Father in-law passed in November 2021 at 89. He was never a nice guy, but dementia made his madness and nastiness that far worse. He started basically starving himself that August, losing 60 pounds and had several medical problems arise and one leading to hospitalization in late October. My mother in-law, the primary caregiver, also became physically exhausted took a hard fall and was hospitalized for the first few days of FIL — to her the hospital was like a spa visit respite. We visited FIL in the 2 weeks he was in the hospital — he wasn’t eating, but clearly was dehydrated, as he’d gulp up to a liter of liquids when family came to visit – a sign of obvious neglect. The staff was masked only when they came into the room, but spend considerable time yaking in the break room, hallways and nursing station unmasked — and this was in the period when Delta was subsiding, but Omicron getting legs. Eventually the hospital sent him to a nursing home where he passed after 2 days. What a dystopian place that was! It was mostly long term dementia residents crowded in lock down wing, as the facility was taking in almost all revenue from Medicaid. Warehouse is a more apt description.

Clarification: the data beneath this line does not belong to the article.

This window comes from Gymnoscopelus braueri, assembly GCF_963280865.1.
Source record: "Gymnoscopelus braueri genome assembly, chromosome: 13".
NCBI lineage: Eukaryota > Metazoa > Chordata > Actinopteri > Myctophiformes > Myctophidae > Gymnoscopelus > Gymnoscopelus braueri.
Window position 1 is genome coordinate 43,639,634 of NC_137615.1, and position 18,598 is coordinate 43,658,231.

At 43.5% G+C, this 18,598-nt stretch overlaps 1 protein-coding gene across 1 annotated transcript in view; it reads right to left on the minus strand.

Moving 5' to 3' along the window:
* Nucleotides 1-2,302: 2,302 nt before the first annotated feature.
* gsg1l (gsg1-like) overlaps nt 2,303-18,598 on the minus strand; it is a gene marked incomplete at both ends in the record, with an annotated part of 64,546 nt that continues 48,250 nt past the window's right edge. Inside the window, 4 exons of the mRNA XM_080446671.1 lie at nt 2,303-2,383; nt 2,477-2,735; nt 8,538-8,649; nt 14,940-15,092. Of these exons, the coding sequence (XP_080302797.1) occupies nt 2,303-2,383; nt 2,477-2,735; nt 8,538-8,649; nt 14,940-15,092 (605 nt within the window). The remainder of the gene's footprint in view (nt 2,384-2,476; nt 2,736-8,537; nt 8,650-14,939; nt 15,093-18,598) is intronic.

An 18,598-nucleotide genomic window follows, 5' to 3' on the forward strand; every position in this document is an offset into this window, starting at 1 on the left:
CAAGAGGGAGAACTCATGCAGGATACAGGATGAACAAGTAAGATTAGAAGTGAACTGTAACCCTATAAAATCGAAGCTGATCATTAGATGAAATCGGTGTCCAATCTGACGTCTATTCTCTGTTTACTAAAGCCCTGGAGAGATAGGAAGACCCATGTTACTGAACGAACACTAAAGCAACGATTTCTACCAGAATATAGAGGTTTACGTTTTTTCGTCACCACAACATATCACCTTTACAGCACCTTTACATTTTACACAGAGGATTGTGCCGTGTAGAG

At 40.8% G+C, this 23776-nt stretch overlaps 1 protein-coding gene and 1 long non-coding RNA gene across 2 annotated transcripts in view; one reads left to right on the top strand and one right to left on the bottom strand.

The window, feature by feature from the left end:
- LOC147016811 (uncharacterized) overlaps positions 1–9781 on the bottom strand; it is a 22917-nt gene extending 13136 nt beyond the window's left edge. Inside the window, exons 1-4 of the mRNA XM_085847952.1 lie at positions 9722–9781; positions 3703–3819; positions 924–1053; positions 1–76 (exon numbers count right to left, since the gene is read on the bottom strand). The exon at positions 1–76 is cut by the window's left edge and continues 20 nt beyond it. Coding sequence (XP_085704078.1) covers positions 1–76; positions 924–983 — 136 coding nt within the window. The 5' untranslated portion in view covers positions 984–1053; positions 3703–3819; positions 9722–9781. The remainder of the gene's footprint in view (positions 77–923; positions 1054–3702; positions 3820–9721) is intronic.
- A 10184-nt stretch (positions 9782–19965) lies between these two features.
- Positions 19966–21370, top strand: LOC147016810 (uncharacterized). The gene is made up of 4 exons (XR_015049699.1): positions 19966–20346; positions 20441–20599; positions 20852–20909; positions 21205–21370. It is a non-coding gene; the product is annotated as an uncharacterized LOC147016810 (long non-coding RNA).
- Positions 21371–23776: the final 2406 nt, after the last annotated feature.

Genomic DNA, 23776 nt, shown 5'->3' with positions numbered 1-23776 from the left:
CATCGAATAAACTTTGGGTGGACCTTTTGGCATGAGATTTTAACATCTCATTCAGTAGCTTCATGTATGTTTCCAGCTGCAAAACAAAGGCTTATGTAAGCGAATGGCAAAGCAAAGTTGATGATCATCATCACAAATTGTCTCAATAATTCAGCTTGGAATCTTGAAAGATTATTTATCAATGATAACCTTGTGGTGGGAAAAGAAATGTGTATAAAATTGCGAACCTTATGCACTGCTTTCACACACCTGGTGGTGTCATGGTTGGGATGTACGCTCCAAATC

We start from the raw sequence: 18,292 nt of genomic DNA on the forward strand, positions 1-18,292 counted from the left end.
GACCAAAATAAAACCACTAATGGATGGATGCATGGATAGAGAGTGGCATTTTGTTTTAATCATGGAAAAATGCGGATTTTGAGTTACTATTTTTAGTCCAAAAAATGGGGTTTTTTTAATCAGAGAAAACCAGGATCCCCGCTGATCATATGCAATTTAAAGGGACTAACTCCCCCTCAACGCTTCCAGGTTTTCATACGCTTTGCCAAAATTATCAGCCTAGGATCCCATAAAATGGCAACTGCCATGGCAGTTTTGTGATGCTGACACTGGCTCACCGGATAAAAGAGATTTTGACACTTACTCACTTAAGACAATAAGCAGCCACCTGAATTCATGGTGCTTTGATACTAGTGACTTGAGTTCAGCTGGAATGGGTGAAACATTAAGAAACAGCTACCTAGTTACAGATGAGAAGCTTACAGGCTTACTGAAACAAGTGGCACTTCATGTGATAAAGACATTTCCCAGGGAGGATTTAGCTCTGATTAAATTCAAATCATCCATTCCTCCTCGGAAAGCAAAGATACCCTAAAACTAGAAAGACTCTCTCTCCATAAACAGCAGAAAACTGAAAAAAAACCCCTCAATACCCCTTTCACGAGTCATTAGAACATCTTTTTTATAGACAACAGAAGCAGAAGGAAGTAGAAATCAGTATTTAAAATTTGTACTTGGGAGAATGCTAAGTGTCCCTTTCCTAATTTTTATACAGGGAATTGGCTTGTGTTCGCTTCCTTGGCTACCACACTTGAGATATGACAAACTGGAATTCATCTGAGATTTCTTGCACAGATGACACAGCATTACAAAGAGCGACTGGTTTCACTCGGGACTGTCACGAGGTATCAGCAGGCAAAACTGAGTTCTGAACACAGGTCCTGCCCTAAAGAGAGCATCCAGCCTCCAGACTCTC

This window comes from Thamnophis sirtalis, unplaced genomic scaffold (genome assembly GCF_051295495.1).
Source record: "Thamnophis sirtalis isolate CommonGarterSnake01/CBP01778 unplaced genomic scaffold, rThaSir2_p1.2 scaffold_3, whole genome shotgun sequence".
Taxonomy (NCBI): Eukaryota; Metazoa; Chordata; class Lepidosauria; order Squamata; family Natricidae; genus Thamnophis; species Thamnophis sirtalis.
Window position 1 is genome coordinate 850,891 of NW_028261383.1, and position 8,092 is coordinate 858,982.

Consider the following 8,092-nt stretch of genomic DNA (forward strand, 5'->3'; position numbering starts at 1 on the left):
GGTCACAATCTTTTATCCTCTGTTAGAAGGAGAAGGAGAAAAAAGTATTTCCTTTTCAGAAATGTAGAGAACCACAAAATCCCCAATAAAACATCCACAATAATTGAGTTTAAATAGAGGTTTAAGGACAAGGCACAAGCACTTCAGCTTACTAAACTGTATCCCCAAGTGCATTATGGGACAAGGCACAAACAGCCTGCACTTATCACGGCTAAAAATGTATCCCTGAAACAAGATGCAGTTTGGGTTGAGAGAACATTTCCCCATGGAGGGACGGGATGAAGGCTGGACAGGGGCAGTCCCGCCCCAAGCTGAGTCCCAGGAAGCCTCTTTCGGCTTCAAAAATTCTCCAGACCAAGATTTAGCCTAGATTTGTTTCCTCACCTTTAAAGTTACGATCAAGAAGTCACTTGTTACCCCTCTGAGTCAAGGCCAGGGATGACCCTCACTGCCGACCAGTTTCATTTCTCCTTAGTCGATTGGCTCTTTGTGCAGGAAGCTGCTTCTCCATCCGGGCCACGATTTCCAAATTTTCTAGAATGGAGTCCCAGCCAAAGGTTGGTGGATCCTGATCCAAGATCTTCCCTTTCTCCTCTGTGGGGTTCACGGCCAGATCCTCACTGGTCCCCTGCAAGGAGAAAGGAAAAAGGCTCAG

I had an uncle in rural eastern Ontario that passed at 87 in September, having become physically disabled after a fall and suffered from dementia. He was a resident at a fairly large nursing home for 6 years. My aunt was very, very pleased with the care he received, throughout (except for a hospital visit for surgery). The out-of-pocket was a fraction of what we paid for my mom. My aunt, who worked in palliative care in the 90s, was very active in her church visiting parishioners in nursing homes and had 2 parents in nursing homes some years before, said the NEVER had been to a “bad” facility in Ontario.

    Aside from the small assisted living place where my mom was in New Orleans, I have NEVER been in a nursing home in New York State that wasn’t a filthy, smelly, understaffed, crowded dump. Almost all are PE or privately held. The non-profits are no better. All rely primarily on medicaid funding for indigent elders. What a pathetic system of caring for elderly.